ORCHARD PARK, N.Y. (AP) — Buffalo Bills President Russ Brandon expressed concern over whether his team loses a competitive edge by playing annual home games in Toronto.
During his weekly show on Buffalo's WGR-AM on Wednesday, Brandon said while the "Bills In Toronto" series helps boost the team's revenue, it hasn't paid off in wins. The Bills are 1-5 in Toronto.
"Nothing comes above winning," Brandon said. "When I took over the reins on Jan. 1, I said that was the number one focus, and that will be the number one focus. That's one of the reasons that this will be reviewed in a grand manner."
Brandon stopped short of saying whether the Bills would consider canceling the series or can opt out of the four remaining years of the deal renewed in January with Toronto-based communications giant Rogers Communications.
"I'm going to look at everything. I'll just leave it at that," Brandon said, before being asked a second time whether the Bills can opt out. "My focus in this organization is simple, to put ourselves in the position to win championships and sustain success. Period. Nothing comes above that."
Brandon's comments came after Buffalo's 34-31 overtime loss Sunday to Atlanta in Toronto. By playing indoors at the domed Rogers Centre, the warm-weather Falcons avoid having to play in the wintry conditions — and traditionally more raucous environment — at Ralph Wilson Stadium in Orchard Park, N.Y.
The loss put a big dent in the Bills' chances of realistically staying in the AFC playoff race. At 4-8, Buffalo closes its season playing three of its final four on the road, beginning with a trip to Tampa Bay (3-9) on Sunday.
Buffalo is in jeopardy of extending the NFL's longest active postseason drought to 14 seasons. And the Bills will go a ninth straight year without a winning record.
The Bills are 0-4 in games they've played in Toronto during December. Their lone win came on Oct. 30, 2011, when they defeated Washington 23-0.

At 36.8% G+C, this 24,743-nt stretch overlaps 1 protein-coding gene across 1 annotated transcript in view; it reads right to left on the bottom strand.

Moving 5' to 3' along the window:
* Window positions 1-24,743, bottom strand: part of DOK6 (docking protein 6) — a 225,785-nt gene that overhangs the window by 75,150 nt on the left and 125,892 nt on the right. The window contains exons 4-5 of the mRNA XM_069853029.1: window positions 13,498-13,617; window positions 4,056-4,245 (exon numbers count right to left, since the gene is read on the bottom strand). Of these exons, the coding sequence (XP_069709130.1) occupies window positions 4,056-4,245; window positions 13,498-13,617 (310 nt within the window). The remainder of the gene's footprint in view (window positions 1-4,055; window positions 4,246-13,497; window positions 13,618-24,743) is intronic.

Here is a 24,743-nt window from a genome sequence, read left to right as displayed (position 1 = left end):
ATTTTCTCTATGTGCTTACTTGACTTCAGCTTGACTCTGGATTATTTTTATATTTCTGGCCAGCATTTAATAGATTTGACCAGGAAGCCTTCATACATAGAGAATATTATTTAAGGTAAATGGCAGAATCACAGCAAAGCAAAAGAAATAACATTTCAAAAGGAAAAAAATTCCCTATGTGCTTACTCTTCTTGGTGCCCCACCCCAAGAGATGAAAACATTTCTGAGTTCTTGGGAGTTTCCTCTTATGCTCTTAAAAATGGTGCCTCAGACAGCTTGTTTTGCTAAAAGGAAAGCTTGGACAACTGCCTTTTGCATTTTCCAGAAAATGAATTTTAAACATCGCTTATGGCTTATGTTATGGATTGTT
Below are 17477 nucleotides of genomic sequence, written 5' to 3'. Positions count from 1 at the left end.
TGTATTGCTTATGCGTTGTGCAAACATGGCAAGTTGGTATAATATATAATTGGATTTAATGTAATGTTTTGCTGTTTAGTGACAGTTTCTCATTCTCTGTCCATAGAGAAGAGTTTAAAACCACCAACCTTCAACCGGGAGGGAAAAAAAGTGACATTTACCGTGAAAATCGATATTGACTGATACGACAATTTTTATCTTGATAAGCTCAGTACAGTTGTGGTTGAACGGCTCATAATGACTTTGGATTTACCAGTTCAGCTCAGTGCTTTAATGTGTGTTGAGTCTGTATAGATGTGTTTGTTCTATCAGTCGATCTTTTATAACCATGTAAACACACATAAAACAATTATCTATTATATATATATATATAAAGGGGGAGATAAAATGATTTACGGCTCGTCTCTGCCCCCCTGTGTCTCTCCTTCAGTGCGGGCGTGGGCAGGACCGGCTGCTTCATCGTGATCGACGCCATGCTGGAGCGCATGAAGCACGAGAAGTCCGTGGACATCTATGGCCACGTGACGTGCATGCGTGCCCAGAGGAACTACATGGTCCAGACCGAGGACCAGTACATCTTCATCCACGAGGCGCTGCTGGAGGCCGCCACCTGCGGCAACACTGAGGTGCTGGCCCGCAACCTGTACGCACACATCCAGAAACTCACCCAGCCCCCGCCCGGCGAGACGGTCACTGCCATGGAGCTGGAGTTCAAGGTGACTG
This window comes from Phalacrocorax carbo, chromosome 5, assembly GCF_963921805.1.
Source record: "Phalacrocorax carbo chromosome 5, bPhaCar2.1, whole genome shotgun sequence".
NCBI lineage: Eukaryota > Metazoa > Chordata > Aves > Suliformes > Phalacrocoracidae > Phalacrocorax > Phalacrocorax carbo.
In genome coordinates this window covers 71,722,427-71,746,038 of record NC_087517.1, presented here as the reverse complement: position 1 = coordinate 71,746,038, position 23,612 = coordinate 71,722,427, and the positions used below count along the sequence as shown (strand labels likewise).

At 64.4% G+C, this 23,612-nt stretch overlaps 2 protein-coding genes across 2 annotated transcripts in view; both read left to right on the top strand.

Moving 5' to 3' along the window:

The Bills made the decision to play games in Toronto, about a 2-hour drive from Buffalo, in a bid to expand their base and generate additional revenue from Canada's largest city and financial capital. A lack of home-team support and poor attendance remain issues in Toronto since the series started in 2008.
The announced crowd of 38,969 was by far the smallest of the series, and well short of the stadium's NFL capacity of 46,470, not including suites. Rogers did announce the first four regular season games at Toronto had been sellouts, before later acknowledging the totals included thousands of free tickets it had distributed.
The games also attract a mixed crowd of fans, including a larger-than-usual contingent of visiting-team supporters.
Several Atlanta players were pleasantly surprised to see a notable number of fans wearing Falcons jerseys in the stands on Sunday.
"The crazy part is we had a lot of support here," said Falcons safety William Moore, noting he saw someone wearing his No. 25 jersey. "It didn't feel like we were in Canada."
The series has delivered in generating revenue and luring more southern Ontario fans back to Buffalo. The Bills estimate Canadians now make up about 15 percent of their season-ticket base. That rivals the number of season-ticket holders the Bills usually get from nearby Rochester.
As part of the initial five-year deal, Rogers agreed to pay $78 million for the right to essentially lease eight Bills home games — five regular season and three preseason. The final preseason game was eventually dropped because of scheduling difficulties.
In exchange, the Bills earned more than double of what they usually generated from hosting games in Buffalo. The value of the most recent deal has not been revealed.
AP NFL website: www.pro32.ap.org